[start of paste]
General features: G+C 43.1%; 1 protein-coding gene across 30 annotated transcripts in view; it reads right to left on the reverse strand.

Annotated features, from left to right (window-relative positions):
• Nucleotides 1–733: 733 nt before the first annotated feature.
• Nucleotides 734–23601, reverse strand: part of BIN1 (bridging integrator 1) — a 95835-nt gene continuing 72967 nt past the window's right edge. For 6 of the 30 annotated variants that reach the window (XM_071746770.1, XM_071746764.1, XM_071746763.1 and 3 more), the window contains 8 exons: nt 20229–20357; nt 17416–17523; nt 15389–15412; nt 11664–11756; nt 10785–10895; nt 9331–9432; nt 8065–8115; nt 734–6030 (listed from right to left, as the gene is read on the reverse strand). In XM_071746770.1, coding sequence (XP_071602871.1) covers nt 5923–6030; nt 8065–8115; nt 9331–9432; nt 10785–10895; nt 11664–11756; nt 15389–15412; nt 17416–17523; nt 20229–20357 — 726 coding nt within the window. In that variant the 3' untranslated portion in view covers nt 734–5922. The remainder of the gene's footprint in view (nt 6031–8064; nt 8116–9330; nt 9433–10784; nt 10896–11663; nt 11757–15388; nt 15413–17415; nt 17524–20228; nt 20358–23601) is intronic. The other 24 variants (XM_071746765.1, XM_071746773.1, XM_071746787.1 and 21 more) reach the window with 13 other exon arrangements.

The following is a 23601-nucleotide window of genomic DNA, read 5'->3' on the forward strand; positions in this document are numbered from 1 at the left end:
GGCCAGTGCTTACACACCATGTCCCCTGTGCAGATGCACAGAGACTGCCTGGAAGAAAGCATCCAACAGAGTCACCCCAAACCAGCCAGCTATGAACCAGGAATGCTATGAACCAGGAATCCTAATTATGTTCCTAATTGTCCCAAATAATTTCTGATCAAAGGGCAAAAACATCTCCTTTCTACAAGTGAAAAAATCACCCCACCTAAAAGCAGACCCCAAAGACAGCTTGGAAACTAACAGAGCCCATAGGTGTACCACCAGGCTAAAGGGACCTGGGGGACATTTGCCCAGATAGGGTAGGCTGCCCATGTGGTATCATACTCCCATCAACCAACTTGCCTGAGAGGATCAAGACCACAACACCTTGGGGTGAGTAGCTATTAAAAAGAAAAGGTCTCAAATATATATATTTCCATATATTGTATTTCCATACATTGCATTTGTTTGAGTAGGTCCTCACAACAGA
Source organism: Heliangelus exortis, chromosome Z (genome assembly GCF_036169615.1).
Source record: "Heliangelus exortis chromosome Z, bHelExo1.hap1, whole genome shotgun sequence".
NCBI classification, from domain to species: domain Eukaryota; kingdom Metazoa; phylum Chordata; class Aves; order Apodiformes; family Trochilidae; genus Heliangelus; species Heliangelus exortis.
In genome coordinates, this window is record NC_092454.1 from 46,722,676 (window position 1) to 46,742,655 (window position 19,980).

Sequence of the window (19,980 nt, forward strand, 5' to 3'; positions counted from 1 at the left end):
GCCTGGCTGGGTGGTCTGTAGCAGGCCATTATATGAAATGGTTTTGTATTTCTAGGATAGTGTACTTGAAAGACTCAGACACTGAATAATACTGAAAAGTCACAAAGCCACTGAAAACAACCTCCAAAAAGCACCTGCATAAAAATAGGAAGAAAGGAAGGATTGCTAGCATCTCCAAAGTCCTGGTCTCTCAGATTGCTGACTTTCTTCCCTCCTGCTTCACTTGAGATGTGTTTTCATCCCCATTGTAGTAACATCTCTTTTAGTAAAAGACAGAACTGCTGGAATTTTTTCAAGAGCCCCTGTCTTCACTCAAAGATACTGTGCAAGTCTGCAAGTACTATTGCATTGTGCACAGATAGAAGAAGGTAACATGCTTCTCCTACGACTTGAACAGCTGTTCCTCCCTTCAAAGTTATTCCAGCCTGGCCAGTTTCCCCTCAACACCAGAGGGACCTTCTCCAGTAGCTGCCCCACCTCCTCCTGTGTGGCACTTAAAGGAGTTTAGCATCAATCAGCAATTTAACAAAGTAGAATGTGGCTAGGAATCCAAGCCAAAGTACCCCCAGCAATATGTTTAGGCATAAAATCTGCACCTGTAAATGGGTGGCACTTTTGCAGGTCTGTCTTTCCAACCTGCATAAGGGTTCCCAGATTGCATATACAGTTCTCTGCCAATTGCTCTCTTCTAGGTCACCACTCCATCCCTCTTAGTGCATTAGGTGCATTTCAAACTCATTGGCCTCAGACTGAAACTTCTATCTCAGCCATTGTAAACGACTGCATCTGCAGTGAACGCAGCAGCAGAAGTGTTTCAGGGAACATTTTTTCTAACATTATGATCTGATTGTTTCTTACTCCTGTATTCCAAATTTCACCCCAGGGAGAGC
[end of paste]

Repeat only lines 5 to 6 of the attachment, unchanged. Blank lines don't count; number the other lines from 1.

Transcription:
The following is a 23601-nucleotide window of genomic DNA, read 5'->3' on the forward strand; positions in this document are numbered from 1 at the left end:
GGCCAGTGCTTACACACCATGTCCCCTGTGCAGATGCACAGAGACTGCCTGGAAGAAAGCATCCAACAGAGTCACCCCAAACCAGCCAGCTATGAACCAGGAATGCTATGAACCAGGAATCCTAATTATGTTCCTAATTGTCCCAAATAATTTCTGATCAAAGGGCAAAAACATCTCCTTTCTACAAGTGAAAAAATCACCCCACCTAAAAGCAGACCCCAAAGACAGCTTGGAAACTAACAGAGCCCATAGGTGTACCACCAGGCTAAAGGGACCTGGGGGACATTTGCCCAGATAGGGTAGGCTGCCCATGTGGTATCATACTCCCATCAACCAACTTGCCTGAGAGGATCAAGACCACAACACCTTGGGGTGAGTAGCTATTAAAAAGAAAAGGTCTCAAATATATATATTTCCATATATTGTATTTCCATACATTGCATTTGTTTGAGTAGGTCCTCACAACAGA